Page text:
Utilities Seek Fresh Talent for Smart Grids - 18 Jan 2011


The distribution system that power companies in the US are responsible for are on the cusp of a major technological overhaul. The federal government and utilities are spending billions of dollars to upgrade the electric grid with intelligent digital technology so they can vary a customer’s price for power based on the time of day and more seamlessly integrate electricity from a variety of sources like wind and solar. 

The upgrade would give the power generation and distribution network the sort of nervous system it has lacked. By some estimates, the smart grid could help reduce electricity use by more than 4% a year by 2030 and save $20b a year for utilities and their customers. 

The Energy Department estimated that some 30,000 workers would be trained because of the grants, which range from $87,000 for the Preparing Occupations for Lineman Education, or Pole, program at the Austin Community College District to $5 M to Florida Power & Light to develop its Gateway to Power Program, which aims to bring industry and academia together to develop power systems and smart grid education.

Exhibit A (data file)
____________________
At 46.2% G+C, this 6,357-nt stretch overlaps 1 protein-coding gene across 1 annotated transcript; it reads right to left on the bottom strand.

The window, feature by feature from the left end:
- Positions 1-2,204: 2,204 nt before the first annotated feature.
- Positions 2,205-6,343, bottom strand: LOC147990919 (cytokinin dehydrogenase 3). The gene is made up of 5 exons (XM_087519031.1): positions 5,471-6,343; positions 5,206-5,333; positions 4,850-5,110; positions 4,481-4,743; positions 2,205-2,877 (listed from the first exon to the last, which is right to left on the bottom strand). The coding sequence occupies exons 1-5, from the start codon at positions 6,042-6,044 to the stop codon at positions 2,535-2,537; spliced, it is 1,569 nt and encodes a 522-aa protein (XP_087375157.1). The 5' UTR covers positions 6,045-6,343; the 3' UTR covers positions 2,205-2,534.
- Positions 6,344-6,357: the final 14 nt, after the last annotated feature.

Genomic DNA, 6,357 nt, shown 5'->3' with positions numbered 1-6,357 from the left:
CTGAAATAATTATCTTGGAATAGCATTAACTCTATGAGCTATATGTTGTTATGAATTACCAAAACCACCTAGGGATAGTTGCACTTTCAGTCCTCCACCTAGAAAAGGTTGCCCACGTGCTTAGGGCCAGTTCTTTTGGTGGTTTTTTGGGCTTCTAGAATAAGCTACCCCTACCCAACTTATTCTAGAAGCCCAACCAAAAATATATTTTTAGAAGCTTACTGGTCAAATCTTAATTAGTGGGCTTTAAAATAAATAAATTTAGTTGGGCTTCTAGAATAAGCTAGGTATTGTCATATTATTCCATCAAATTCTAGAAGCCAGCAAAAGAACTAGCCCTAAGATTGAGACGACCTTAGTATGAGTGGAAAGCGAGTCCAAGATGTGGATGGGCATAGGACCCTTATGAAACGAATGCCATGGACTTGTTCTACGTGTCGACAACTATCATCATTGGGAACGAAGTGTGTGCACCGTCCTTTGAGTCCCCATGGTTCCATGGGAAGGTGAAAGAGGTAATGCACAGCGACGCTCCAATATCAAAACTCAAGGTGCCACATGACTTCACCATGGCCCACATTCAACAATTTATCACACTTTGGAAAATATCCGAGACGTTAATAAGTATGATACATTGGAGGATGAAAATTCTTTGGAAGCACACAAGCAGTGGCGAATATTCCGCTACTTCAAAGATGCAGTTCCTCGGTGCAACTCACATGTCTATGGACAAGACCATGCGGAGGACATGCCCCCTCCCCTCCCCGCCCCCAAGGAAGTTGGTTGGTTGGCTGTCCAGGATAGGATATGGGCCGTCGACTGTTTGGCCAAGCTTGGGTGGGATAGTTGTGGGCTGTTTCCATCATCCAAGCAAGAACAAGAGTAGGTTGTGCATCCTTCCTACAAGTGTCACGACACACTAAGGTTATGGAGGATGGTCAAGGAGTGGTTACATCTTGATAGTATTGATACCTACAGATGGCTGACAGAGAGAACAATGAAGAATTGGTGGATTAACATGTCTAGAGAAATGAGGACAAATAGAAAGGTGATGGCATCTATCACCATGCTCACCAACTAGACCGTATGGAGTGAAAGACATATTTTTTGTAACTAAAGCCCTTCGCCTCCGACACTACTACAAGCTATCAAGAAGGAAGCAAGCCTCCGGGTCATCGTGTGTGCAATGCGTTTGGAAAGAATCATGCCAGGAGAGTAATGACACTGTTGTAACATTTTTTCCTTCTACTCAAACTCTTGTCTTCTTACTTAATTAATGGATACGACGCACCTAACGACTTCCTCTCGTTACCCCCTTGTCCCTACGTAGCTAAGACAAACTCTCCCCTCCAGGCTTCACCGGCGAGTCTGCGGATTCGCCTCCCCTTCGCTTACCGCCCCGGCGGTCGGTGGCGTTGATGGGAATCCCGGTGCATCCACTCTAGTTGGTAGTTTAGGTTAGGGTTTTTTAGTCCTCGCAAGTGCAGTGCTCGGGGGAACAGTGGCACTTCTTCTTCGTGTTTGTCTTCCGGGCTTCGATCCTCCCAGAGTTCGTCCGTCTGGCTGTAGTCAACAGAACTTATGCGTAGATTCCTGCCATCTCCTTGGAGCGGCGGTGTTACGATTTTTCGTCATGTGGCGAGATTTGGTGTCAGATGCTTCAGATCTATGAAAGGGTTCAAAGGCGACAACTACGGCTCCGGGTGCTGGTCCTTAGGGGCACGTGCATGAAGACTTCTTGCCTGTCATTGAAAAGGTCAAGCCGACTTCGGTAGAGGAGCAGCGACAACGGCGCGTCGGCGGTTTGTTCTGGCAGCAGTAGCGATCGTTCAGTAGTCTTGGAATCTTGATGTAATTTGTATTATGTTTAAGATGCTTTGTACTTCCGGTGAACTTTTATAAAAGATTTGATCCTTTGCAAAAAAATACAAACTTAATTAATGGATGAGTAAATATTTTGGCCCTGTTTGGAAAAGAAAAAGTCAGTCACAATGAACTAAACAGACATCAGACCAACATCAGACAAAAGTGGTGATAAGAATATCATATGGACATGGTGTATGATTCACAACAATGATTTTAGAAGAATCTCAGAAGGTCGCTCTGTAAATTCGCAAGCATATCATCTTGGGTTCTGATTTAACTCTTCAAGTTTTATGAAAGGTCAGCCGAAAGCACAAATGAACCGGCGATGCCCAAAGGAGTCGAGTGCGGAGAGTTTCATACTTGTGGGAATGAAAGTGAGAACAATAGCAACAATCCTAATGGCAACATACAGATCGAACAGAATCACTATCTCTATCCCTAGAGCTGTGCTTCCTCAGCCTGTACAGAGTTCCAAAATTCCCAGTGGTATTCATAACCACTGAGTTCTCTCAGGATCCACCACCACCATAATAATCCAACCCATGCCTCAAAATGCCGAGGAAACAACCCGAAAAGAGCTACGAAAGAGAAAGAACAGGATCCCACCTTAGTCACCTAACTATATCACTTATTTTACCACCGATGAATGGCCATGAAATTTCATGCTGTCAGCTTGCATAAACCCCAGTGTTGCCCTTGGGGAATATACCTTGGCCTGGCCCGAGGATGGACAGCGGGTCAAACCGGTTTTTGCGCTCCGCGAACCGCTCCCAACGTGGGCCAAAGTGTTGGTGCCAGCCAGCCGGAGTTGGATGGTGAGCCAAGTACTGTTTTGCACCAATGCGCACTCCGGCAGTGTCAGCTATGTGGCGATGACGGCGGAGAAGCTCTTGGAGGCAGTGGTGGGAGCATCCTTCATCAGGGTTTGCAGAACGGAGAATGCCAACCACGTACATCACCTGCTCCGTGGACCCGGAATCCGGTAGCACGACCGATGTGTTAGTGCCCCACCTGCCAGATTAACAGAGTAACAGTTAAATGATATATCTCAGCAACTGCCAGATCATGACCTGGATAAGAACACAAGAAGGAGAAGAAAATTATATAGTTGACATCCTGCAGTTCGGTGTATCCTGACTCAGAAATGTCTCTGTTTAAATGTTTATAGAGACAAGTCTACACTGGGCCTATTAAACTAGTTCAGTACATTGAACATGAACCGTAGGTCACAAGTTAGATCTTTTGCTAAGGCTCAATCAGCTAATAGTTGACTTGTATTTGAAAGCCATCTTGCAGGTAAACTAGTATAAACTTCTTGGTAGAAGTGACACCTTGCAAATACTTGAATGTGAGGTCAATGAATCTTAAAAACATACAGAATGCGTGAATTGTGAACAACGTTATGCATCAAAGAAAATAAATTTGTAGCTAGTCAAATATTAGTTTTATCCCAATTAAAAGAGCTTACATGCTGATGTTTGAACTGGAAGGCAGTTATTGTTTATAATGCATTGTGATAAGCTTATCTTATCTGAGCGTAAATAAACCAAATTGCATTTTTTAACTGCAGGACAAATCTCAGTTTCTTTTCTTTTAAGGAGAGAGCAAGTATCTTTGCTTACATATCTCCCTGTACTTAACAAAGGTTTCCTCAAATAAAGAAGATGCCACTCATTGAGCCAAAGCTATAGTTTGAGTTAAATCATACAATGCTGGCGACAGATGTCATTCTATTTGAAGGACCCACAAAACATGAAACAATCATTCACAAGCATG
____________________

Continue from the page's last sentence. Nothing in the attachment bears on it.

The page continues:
In addition to replacing roughly 110,000 analog electric meters in customers’ homes with digital meters that can transmit data to and from the utility in real time, A.E.P. working with Silver Spring Networks and other companies will deploy and test a full menu of interconnected grid technologies, like digital management, distribution networks, plug-in hybrid cars and smart appliances. 

To address the shortage of trained workers, utilities have been working jointly through organizations like the Center for Energy Workforce Development, which concluded in a survey last year that retirements and attrition would force the energy industry to replace roughly half of its engineers and skilled technicians by 2015. The organization recently received a $1.37M grant from the Bill & Melinda Gates Foundation to train low-income adults in eight states for careers in the power industry, and it has also developed the Get Into Energy career pathways program, aimed at luring young people, ex-military personnel and engineers into utility work. 

Source: NY Times, Dec 29

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